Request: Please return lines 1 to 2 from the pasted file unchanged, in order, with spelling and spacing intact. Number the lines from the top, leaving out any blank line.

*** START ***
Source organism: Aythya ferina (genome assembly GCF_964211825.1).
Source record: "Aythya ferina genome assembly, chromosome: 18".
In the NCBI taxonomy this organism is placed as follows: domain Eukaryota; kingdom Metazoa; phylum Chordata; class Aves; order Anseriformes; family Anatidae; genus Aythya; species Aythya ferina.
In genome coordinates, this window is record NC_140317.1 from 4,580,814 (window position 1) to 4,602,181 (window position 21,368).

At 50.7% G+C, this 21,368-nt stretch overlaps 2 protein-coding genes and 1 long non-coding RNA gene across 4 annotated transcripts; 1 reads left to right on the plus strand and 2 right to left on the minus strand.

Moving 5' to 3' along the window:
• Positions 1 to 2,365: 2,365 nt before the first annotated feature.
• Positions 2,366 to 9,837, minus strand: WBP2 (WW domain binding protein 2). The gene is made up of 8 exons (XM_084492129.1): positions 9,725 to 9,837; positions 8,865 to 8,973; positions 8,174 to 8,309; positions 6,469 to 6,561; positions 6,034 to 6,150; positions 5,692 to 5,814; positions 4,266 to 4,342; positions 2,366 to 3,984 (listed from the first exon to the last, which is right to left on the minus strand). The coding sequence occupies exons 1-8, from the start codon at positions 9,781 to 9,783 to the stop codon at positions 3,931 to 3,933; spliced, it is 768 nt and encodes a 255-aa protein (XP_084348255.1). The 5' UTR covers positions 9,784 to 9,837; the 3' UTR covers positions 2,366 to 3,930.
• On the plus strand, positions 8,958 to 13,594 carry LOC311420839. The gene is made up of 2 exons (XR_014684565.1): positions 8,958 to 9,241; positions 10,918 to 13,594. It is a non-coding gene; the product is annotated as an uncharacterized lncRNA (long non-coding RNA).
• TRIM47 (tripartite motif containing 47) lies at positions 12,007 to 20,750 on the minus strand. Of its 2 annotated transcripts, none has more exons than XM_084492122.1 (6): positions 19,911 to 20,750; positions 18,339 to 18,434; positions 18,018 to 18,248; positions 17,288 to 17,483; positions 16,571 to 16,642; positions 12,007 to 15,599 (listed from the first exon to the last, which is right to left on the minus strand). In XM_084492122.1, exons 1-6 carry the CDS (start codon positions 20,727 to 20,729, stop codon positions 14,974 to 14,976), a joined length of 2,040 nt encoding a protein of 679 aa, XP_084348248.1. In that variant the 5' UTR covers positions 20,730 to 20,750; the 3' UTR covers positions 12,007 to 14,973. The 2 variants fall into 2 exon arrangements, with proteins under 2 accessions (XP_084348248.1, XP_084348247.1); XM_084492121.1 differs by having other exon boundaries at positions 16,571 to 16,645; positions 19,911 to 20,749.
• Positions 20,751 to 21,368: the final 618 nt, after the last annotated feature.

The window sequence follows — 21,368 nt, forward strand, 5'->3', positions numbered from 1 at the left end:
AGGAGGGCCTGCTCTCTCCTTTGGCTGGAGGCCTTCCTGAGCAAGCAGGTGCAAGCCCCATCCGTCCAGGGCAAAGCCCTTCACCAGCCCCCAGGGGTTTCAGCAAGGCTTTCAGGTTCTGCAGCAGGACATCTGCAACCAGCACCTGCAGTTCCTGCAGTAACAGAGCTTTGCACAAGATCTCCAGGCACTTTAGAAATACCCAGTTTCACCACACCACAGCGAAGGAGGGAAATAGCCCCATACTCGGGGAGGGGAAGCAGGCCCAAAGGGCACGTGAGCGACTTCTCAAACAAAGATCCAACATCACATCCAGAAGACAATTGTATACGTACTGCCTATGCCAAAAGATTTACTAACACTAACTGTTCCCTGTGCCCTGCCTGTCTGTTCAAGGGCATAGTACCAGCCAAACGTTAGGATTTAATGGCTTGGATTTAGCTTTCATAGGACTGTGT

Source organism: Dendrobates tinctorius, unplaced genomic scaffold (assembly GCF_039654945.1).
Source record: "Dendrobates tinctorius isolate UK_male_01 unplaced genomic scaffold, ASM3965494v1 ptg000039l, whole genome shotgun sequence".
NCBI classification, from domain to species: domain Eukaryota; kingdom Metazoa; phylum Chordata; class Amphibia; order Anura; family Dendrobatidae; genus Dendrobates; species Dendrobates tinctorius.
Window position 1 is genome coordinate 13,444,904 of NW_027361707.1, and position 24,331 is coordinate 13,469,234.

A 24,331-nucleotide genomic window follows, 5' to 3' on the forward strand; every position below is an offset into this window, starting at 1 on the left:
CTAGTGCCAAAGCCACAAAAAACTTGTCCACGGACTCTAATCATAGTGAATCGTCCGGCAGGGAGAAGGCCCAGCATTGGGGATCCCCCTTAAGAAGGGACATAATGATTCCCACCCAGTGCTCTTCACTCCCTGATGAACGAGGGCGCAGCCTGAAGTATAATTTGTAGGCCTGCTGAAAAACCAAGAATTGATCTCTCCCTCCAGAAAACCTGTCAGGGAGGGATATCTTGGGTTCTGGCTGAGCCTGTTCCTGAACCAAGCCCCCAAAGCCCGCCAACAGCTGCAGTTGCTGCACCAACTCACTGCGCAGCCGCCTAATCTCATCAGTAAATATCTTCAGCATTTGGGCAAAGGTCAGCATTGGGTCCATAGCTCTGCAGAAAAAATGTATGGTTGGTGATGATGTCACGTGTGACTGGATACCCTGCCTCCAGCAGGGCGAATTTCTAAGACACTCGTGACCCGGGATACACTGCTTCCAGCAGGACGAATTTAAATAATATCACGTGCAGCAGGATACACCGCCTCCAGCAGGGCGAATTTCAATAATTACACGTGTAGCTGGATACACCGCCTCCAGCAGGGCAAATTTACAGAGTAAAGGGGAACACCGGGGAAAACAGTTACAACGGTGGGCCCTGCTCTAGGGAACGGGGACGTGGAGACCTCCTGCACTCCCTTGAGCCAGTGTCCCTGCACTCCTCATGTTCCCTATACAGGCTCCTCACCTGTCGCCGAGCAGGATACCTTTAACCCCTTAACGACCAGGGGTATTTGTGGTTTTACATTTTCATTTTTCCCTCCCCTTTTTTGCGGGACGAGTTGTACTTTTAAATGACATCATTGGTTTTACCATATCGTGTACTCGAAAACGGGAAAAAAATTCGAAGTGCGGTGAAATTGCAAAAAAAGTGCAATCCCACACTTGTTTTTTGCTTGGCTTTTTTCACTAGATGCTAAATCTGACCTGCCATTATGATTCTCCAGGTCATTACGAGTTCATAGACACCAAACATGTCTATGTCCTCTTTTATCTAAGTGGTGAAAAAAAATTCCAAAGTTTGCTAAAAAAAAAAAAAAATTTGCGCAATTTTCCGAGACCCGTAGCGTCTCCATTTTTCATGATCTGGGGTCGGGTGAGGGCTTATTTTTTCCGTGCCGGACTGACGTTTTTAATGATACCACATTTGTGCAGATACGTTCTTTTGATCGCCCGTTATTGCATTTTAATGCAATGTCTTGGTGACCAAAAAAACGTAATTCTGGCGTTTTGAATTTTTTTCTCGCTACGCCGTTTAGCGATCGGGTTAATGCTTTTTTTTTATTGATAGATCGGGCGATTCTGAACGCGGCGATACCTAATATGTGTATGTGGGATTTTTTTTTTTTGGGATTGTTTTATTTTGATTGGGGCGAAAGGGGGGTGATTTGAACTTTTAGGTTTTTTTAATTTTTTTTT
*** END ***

Source organism: Aythya ferina (genome assembly GCF_964211825.1).
Source record: "Aythya ferina genome assembly, chromosome: 18".